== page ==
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Which Family Members Should Have a Say in Your Wedding Guest List?

The actual number of influencers is short and sweet.

Contributing Writer
wedding parents
Photography by: Tec Petaja

It's fair to say that putting together the guest list is one of the most nerve-racking jobs associated with planning a wedding. You want to include all the family and friends you care about, but that list can be very long. And—shock!—you'll find that plenty of people will make suggestions about who they think should get an invite. But which family members really should have a say? We outline the players.

 

Tips for Putting Together a Wedding Guest List

 

The Bride and Groom

Since it's your wedding, the main organizers of the guest list should be the two of you. But since a wedding isn't just about the bride and groom, let others in on the action, too. Traditionally the bride and groom get 50 percent while the bride's parents and groom's parents each get 25 percent. It gets trickier when the parents are helping to finance the wedding. Give them a heads up so that everyone knows what to expect.

 

The Bride's Parents

The two people who raised you should have a say in who should be invited. Maybe your mom's best friend isn't a close confidante of yours but she means a lot to Mom. Same with your dad's golf buddies. Or the neighbors who've lived next door to your folks for decades. So if you have to remove your former Zumba pals who you haven't seen in two years from the list, so be it.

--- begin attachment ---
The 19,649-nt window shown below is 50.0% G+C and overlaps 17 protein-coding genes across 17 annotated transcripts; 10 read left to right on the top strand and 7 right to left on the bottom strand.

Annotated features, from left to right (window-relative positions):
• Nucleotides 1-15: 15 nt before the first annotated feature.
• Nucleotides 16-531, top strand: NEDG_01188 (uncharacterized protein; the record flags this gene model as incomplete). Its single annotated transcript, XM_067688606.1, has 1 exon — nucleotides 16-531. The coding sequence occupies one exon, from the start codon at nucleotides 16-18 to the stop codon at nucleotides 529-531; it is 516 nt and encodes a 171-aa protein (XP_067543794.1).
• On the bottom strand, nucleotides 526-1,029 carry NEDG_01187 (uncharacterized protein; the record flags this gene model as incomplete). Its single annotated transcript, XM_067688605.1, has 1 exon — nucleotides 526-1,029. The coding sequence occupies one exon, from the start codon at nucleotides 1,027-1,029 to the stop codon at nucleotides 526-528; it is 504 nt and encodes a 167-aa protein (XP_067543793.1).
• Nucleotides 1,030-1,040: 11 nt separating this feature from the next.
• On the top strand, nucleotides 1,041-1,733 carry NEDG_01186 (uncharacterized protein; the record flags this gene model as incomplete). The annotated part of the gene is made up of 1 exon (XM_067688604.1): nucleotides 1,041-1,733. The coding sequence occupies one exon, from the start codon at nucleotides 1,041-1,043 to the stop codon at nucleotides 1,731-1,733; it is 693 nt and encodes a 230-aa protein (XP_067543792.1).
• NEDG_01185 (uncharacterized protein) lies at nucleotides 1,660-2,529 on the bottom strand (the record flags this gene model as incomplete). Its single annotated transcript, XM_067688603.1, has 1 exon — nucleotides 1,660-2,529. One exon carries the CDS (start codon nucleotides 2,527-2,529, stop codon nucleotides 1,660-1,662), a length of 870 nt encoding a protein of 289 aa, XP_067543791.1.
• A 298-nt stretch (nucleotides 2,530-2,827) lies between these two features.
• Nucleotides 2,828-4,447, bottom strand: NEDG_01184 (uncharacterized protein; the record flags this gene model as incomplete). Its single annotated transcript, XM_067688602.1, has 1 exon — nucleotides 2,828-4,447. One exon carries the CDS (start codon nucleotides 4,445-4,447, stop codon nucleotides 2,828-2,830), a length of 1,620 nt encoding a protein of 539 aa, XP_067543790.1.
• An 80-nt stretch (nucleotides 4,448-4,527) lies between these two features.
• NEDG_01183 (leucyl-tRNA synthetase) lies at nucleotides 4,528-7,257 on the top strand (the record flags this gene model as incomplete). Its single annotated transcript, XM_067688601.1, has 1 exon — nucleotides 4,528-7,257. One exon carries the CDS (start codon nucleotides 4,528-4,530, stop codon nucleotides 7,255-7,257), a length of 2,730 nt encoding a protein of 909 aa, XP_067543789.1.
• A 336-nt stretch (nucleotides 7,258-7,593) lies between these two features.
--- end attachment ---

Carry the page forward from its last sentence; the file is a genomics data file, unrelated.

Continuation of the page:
The Groom's Parents

They might not be paying for the wedding—though they're likely contributing—but these two folks should be given a certain number of guest spots. They have important people in their lives too who they want to celebrate this milestone in their son's life with.

 

Grandparents, Aunts, Uncles, and Your Third Cousins

Nope. They may suggest names, but they don't have a significant say.

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About the Author

Nancy Mattia

Though Nancy has been writing about weddings for years, she admits that watching a bride walk down the aisle—even on TV—still makes her tear up. The New York-area writer's other favorite wedding moments are when the groom sees the bride for the first time, hearing the toasts, and when she sees a waiter with a tray full of hors d'oeuvres walking towards her. 

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